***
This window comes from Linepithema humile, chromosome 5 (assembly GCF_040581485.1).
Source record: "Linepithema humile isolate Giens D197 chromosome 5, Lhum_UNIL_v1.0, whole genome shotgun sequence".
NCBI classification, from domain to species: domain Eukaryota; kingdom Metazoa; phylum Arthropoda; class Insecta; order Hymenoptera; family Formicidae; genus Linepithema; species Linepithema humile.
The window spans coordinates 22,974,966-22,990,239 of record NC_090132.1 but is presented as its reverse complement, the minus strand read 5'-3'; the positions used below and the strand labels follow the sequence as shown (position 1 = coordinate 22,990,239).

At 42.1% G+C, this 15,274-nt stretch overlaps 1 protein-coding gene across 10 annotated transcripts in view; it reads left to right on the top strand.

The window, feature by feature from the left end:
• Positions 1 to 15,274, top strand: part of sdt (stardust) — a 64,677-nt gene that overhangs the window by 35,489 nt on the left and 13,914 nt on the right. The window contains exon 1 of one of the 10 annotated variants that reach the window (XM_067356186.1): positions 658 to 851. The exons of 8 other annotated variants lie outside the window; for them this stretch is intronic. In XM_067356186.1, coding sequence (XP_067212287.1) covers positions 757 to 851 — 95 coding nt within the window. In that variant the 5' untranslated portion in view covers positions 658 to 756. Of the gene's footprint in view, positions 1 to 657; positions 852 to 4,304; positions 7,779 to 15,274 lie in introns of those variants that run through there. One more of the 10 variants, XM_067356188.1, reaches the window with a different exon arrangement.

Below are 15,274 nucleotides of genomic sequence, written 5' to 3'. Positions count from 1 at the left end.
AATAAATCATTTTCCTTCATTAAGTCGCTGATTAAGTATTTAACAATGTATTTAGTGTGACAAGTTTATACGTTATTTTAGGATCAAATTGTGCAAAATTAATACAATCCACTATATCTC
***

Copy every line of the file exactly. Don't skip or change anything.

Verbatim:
This window comes from Linepithema humile, chromosome 5 (assembly GCF_040581485.1).
Source record: "Linepithema humile isolate Giens D197 chromosome 5, Lhum_UNIL_v1.0, whole genome shotgun sequence".
NCBI classification, from domain to species: domain Eukaryota; kingdom Metazoa; phylum Arthropoda; class Insecta; order Hymenoptera; family Formicidae; genus Linepithema; species Linepithema humile.
The window spans coordinates 22,974,966-22,990,239 of record NC_090132.1 but is presented as its reverse complement, the minus strand read 5'-3'; the positions used below and the strand labels follow the sequence as shown (position 1 = coordinate 22,990,239).

At 42.1% G+C, this 15,274-nt stretch overlaps 1 protein-coding gene across 10 annotated transcripts in view; it reads left to right on the top strand.

The window, feature by feature from the left end:
• Positions 1 to 15,274, top strand: part of sdt (stardust) — a 64,677-nt gene that overhangs the window by 35,489 nt on the left and 13,914 nt on the right. The window contains exon 1 of one of the 10 annotated variants that reach the window (XM_067356186.1): positions 658 to 851. The exons of 8 other annotated variants lie outside the window; for them this stretch is intronic. In XM_067356186.1, coding sequence (XP_067212287.1) covers positions 757 to 851 — 95 coding nt within the window. In that variant the 5' untranslated portion in view covers positions 658 to 756. Of the gene's footprint in view, positions 1 to 657; positions 852 to 4,304; positions 7,779 to 15,274 lie in introns of those variants that run through there. One more of the 10 variants, XM_067356188.1, reaches the window with a different exon arrangement.

Below are 15,274 nucleotides of genomic sequence, written 5' to 3'. Positions count from 1 at the left end.
AATAAATCATTTTCCTTCATTAAGTCGCTGATTAAGTATTTAACAATGTATTTAGTGTGACAAGTTTATACGTTATTTTAGGATCAAATTGTGCAAAATTAATACAATCCACTATATCTC